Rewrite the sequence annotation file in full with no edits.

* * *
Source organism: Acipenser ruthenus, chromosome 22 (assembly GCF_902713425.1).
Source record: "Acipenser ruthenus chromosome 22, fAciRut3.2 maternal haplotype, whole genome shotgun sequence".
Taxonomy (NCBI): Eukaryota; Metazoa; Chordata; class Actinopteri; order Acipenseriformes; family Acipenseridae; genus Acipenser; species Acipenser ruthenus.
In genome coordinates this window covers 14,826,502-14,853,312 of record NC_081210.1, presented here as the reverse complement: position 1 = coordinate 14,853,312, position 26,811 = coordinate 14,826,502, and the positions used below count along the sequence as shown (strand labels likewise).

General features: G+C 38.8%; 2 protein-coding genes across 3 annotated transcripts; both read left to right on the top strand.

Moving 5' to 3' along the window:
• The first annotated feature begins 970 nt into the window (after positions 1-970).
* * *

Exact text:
Source organism: Acipenser ruthenus, chromosome 22 (assembly GCF_902713425.1).
Source record: "Acipenser ruthenus chromosome 22, fAciRut3.2 maternal haplotype, whole genome shotgun sequence".
Taxonomy (NCBI): Eukaryota; Metazoa; Chordata; class Actinopteri; order Acipenseriformes; family Acipenseridae; genus Acipenser; species Acipenser ruthenus.
In genome coordinates this window covers 14,826,502-14,853,312 of record NC_081210.1, presented here as the reverse complement: position 1 = coordinate 14,853,312, position 26,811 = coordinate 14,826,502, and the positions used below count along the sequence as shown (strand labels likewise).

General features: G+C 38.8%; 2 protein-coding genes across 3 annotated transcripts; both read left to right on the top strand.

Moving 5' to 3' along the window:
• The first annotated feature begins 970 nt into the window (after positions 1-970).